Such is the liminal nature of the Church God has made of the saints. God has called us to pay particular attention to comings and goings because we witness to a kingdom that has come and is yet to come.
There’s a fatigue that can set in, living this way. It’s the fatigue of Francis and his homeless friars, called by Christ into the countryside to tirelessly preach the gospel. It’s the fatigue of building church on top of church in restless tribute of saints striving to saints in joy. It’s the fatigue of running a church like this one, of filling the rotas and planning the budgets and always saying hello and goodbye to people we love.
But there is more to the story of our “inheritance among the saints.” There is good news that energizes both the Eternal City and the Letter to the Ephesians. It’s one of the things that sets this letter apart from the ones we know for sure that Paul wrote. It’s the fullness of what this writer means by the word “inheritance.”
Our inheritance is that we are to be gathered up.*
Our inheritance is that we are being made a part of the great “fullness of him who fills all in all.” Listen to the verse that immediately precedes our passage from this morning: “With all wisdom and insight [God] has made known to us the mystery of his will, according to his good pleasure that he set forth in Christ, as a plan for the fullness of time, to gather up all things in him, things in heaven and things on earth.”
So our inheritance with the saints is not just our salvation through Christ, which is how St. Paul usually puts it. It’s not just the treasury of past and present witness to that good news, which the saints so boldly proclaimed with words and with their very lives. Our shared inheritance is that we will be made a part of a cosmic unity with the saints and with the one who has already gathered them up. The saints are for us a sign of this inheritance, like the seal with which we are marked by the Holy Spirit in baptism--but easier for us to see, because the saints are dynamic, concrete, human.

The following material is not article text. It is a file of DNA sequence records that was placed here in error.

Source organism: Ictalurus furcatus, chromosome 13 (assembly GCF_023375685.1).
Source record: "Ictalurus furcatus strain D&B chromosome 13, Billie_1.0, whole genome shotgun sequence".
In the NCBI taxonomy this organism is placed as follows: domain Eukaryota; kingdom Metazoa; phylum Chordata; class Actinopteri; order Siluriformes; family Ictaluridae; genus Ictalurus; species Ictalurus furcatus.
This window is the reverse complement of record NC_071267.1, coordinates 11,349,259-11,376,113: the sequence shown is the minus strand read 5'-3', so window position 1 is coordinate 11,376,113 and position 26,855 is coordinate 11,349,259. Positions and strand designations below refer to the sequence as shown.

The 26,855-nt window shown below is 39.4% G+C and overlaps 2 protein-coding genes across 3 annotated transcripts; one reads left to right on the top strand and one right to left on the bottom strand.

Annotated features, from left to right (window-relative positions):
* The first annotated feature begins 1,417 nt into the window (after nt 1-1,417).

I remember the first time I saw the Roman skyline. I was on my way to the stunning Galleria Borghese, north of the central city and up the kind of hill that you’d have to have Borghese money to live on. I was overcome by the number and variety of cupolas and crosses below, every one marking a central point in the life of a real community giving and living their lives to Jesus Christ.
But the next day I discovered an even better place to take in that tableau. So if you find yourself in Rome, and if you can keep it from going to your head, head over to St. Peter’s. Don’t ascend all the way to the cupola, the great dome, or you’ll lose the effect. Head for the rooftop gift shop, but keep walking past it, back toward St. Peter’s Square. You’ll find that you’re approaching, from behind, the statues of the saints that stand on top of the basilica’s facade.
Pick your patron saint, or perhaps head for the statue of Christ himself in the center. Get as close as you can, joining the ranks of those who witnessed to our Lord in life and witness to him still. Then gaze out at the city with them, a city that has the saints in its very bones. What you might experience, by the grace of God, is something like our inheritance in Christ. Not just because it is grand or beautiful or triumphant, but because in that moment you too will be gathered up with those who have been gathered already. Sadly, for now, it will be a fleeting thing.
We went to Rome looking to see our inheritance with the saints, but Ephesians tells us we cannot find it there or anywhere else, because it is a future reality. Our inheritance is, at last and forever, to be gathered up in Christ, with the saints and with all creation. So perhaps, for now, it is enough just to be gathered, gathered around Christ, gathered here, gathered with each other, gathered to celebrate All Saints’ Sunday. May it be, to us, a foretaste of the gathering to come.
* I am indebted here to Paul L. Hammer’s article on “Inheritance” in David Noel Freedman, ed., The Anchor Bible Dictionary, Volume 3 (New York: Doubleday, 1992): 415–417.